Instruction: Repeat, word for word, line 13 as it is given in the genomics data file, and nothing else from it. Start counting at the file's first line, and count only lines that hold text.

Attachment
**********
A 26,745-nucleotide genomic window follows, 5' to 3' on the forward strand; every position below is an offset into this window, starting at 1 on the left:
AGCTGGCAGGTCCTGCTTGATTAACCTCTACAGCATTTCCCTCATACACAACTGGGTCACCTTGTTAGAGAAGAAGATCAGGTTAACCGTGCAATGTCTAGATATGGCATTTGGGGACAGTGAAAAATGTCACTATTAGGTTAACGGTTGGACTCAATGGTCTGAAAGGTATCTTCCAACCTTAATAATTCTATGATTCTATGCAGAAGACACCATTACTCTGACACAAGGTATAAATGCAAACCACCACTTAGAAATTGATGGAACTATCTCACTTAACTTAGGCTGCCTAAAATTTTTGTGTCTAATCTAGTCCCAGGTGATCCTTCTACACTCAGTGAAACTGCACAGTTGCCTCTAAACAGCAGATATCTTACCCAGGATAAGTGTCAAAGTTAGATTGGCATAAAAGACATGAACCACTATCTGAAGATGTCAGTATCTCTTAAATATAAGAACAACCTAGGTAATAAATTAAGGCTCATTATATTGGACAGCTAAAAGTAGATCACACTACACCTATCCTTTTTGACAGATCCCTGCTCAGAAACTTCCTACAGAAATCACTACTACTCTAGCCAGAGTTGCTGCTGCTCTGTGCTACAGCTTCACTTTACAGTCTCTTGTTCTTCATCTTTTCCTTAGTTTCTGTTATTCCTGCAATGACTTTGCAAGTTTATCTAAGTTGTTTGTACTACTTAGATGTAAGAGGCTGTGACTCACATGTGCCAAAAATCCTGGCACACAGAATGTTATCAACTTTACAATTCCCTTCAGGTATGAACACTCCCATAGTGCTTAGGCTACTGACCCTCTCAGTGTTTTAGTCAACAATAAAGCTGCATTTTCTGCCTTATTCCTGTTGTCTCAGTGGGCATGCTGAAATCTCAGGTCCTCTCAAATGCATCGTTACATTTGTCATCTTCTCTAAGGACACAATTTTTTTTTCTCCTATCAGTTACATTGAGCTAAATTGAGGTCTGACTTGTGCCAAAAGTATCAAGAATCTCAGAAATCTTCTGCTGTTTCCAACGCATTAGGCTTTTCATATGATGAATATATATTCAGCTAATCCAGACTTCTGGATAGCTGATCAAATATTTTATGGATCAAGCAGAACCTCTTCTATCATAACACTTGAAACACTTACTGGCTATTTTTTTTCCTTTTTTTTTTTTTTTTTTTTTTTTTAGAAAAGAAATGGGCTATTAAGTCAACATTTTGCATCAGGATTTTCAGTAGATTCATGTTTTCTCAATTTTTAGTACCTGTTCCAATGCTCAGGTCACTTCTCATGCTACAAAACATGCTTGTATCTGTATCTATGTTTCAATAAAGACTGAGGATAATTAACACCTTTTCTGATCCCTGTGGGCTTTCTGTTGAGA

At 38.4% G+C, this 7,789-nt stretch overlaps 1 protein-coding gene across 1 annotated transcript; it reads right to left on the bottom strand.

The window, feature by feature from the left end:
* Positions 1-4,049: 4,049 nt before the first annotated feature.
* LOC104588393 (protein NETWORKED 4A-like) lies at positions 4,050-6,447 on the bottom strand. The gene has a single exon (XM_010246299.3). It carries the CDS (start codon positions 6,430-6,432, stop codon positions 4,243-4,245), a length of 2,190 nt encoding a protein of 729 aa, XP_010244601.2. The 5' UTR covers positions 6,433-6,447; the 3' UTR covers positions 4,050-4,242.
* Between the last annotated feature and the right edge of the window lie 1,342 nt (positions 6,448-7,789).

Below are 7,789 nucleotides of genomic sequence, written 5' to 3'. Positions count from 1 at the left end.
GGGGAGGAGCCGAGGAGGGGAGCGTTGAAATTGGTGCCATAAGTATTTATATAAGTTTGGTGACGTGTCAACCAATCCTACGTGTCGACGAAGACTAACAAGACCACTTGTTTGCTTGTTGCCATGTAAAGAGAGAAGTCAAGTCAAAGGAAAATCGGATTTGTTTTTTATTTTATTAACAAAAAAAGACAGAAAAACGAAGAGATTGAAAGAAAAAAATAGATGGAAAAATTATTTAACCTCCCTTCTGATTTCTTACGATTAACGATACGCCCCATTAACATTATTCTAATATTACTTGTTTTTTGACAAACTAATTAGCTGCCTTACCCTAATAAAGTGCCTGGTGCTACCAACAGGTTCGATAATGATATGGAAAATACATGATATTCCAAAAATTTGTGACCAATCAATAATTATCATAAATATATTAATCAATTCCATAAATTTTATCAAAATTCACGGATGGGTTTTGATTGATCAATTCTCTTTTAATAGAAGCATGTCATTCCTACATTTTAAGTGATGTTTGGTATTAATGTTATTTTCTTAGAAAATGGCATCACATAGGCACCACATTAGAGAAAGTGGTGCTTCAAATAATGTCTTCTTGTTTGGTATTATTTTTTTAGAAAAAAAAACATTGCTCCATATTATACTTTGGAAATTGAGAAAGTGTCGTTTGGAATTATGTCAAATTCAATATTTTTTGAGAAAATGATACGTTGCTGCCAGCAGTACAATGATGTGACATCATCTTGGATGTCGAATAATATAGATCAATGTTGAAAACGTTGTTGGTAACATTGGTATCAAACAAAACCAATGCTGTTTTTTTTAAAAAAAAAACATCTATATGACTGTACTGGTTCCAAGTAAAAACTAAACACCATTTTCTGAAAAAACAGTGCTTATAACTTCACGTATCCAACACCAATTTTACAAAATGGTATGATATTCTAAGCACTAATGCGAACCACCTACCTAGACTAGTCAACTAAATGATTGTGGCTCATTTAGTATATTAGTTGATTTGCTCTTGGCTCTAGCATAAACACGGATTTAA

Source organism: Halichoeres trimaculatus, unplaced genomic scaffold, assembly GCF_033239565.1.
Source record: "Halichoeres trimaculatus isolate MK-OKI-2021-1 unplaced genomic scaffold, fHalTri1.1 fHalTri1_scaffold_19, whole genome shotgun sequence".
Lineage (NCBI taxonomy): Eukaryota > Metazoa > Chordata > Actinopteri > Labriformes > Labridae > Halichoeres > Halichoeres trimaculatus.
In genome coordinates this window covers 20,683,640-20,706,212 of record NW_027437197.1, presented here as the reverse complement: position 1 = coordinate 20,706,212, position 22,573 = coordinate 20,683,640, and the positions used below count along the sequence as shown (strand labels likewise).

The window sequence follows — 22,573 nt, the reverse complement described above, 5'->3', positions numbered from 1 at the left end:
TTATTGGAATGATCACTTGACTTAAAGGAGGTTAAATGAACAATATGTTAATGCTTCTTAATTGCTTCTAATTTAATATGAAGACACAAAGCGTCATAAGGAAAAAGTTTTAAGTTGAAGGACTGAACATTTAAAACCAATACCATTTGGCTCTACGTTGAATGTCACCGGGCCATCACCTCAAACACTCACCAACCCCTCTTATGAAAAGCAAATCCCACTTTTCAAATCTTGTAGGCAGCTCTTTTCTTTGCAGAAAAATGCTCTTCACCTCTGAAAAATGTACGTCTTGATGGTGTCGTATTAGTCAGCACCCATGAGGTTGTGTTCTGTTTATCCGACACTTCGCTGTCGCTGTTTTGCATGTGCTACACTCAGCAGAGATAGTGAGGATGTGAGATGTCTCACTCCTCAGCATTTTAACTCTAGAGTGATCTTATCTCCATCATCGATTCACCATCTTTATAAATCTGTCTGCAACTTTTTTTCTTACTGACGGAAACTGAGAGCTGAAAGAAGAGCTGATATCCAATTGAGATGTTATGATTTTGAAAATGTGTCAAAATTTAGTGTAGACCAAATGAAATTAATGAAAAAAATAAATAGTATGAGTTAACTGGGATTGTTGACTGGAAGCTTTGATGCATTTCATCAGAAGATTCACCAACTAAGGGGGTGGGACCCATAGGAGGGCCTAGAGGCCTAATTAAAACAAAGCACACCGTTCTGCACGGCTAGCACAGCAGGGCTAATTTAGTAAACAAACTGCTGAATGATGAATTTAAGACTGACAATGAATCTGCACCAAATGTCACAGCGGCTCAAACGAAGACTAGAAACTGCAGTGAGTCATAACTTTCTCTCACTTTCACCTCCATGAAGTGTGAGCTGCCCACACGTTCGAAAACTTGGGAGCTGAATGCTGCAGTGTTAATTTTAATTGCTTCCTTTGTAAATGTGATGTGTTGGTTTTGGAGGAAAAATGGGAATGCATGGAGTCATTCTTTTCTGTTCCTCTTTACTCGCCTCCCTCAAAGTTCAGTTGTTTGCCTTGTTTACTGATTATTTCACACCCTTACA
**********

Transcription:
In genome coordinates this window covers 20,683,640-20,706,212 of record NW_027437197.1, presented here as the reverse complement: position 1 = coordinate 20,706,212, position 22,573 = coordinate 20,683,640, and the positions used below count along the sequence as shown (strand labels likewise).